Israel lobbying for Taiwan submarine buy
SPECIAL TO WORLD TRIBUNE.COM
Thursday, September 30, 2004
Israel has been quietly lobbying for the launch of a U.S. project to provide advanced conventional submarines to Taiwan.
The reason: a Taiwan buy could launch a conventional submarine production line in the United States that would be used by Israel to procure additional subs.
"Israel really wants advanced conventional submarines but can't afford to buy them on the open market," a U.S. official said. "With a production line in the United States, Israel could purchase these vessels with U.S. military aid."
The official said he expected pro-Israel lobbyists in Congress to help Taiwan in efforts to win approval for the U.S. sale of advanced conventional submarines, Middle East Newsline reported. After years of delay, Taiwan has requested eight Type-209 submarines as part of a proposed purchase of $18 billion in U.S. platforms and weaponry. Taiwan's legislature was expected to vote on the procurement project in October.
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In 2001, the Bush administration agreed to sell Taiwan eight diesel-electric submarines, 12 P-3C Orion anti-surface-warfare aircraft and four Kidd-class destroyers. But Tapei, amid heavy domestic opposition, failed to negotiate contracts with U.S. defense firms for the air and naval platforms.
In the meantime, Taiwan's request has stirred debate in Washington. The request has been opposed by the State Department, but supported by congressional leaders.
The U.S. Navy has also opposed the sale. Officials said the navy does not want the establishment of a U.S. electric-diesel submarine production line that could harm funding for nuclear submarine production. They said the Taiwanese request would be decided after the U.S. elections in November.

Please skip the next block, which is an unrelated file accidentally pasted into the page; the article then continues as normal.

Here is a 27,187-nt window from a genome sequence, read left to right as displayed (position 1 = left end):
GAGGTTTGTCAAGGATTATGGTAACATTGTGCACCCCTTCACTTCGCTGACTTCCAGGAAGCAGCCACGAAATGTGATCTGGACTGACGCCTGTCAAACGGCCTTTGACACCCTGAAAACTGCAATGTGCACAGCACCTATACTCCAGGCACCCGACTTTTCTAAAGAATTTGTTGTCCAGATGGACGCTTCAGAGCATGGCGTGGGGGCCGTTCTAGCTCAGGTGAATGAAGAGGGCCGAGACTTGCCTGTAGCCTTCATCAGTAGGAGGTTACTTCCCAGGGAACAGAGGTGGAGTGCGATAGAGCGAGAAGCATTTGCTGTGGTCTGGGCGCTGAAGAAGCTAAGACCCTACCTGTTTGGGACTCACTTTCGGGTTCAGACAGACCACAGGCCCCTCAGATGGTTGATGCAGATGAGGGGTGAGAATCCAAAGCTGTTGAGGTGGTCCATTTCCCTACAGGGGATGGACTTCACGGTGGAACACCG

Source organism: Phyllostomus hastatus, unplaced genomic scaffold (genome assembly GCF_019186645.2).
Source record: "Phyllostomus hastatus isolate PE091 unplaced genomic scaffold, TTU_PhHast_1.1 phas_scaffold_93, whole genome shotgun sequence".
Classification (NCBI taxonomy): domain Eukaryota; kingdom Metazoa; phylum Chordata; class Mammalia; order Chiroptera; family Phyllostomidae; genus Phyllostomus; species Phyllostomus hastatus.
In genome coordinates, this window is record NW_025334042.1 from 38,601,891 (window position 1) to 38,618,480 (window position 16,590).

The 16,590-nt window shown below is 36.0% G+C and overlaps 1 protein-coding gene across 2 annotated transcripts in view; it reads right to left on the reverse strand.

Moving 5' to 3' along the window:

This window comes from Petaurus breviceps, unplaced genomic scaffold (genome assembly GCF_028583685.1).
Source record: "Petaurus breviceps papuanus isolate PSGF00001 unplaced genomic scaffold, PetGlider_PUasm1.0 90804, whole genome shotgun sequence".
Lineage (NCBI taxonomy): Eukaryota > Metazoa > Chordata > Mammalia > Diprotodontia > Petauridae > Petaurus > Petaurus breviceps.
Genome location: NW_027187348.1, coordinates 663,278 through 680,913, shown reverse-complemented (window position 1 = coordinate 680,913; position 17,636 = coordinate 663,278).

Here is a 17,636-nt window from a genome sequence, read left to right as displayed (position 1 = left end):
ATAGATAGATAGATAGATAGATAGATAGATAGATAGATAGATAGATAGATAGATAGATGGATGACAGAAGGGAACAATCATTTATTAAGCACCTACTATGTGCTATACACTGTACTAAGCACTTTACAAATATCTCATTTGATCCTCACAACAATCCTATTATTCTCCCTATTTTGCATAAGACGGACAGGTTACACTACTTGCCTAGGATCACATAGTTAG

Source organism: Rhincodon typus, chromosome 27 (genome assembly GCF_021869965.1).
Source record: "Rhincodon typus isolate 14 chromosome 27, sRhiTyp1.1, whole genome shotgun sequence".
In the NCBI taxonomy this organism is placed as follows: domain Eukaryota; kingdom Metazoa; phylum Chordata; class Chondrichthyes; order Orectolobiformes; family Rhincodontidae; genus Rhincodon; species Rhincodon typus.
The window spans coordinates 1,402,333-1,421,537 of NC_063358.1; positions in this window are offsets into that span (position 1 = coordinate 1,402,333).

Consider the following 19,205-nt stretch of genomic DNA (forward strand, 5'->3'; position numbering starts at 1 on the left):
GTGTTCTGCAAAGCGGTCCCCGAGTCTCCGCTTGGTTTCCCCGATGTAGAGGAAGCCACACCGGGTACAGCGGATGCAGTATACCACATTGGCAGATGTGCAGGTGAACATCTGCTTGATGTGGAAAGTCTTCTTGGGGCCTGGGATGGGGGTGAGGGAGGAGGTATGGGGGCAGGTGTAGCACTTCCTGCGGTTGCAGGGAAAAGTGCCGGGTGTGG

Israel, which has been struggling in efforts to procure additional submarines, has been closely following Taiwan's request. Officials said Washington's approval could lead to the establishment of the first diesel submarine production line in the United States since the 1960s.
In contrast, Germany has been alarmed over the prospect that the United States would launch a diesel submarine line. Germany has been the leading producer of diesel submarines and Israel has been negotiating with Howaldtswerke-Deutsche Werft, or HDW, for two Dolphin-class submarines. HDW has also begun producing and exporting the more advanced Type-212 submarine.
Over the last year, industry sources said, HDW has reduced its price of the Dolphin for Israel from $610 million to $375 million per submarine. Officials said this has reflected slumping HDW sales as well as a decision to continue production in Germany.
Israel has already examined the prospect of using U.S. Foreign Military Financing for the Dolphin sale, officials said. Under the FMF, Israel could seek an exception of the requirement that about half of the military platform undergo production in the United States. The exception could be applied if such a platform or its components were not available in the United States.
"Congress could promote the exception for Israel if the president decides on it," an official said.
In an effort to overcome U.S. Navy opposition, the administration was examining the option of purchasing Type-209 submarines for Taiwan from Argentina. The South American country has submarine production capability and officials said U.S. defense firms could order the hull in Argentina and later outfit the platform with electronic and combat suites in the United States.